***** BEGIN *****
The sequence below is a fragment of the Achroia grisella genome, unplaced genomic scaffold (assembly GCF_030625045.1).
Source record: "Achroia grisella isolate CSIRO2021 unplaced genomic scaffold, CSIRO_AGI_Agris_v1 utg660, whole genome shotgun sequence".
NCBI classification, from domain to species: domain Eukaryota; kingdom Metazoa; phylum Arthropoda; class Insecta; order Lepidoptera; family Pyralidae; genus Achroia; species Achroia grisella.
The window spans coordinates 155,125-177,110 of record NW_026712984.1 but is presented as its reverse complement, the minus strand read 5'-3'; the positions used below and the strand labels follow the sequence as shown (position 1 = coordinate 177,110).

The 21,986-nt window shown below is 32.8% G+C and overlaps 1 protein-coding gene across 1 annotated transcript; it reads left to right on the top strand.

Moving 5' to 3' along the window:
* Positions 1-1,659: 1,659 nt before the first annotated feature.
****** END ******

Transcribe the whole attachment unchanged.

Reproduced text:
The sequence below is a fragment of the Achroia grisella genome, unplaced genomic scaffold (assembly GCF_030625045.1).
Source record: "Achroia grisella isolate CSIRO2021 unplaced genomic scaffold, CSIRO_AGI_Agris_v1 utg660, whole genome shotgun sequence".
NCBI classification, from domain to species: domain Eukaryota; kingdom Metazoa; phylum Arthropoda; class Insecta; order Lepidoptera; family Pyralidae; genus Achroia; species Achroia grisella.
The window spans coordinates 155,125-177,110 of record NW_026712984.1 but is presented as its reverse complement, the minus strand read 5'-3'; the positions used below and the strand labels follow the sequence as shown (position 1 = coordinate 177,110).

The 21,986-nt window shown below is 32.8% G+C and overlaps 1 protein-coding gene across 1 annotated transcript; it reads left to right on the top strand.

Moving 5' to 3' along the window:
* Positions 1-1,659: 1,659 nt before the first annotated feature.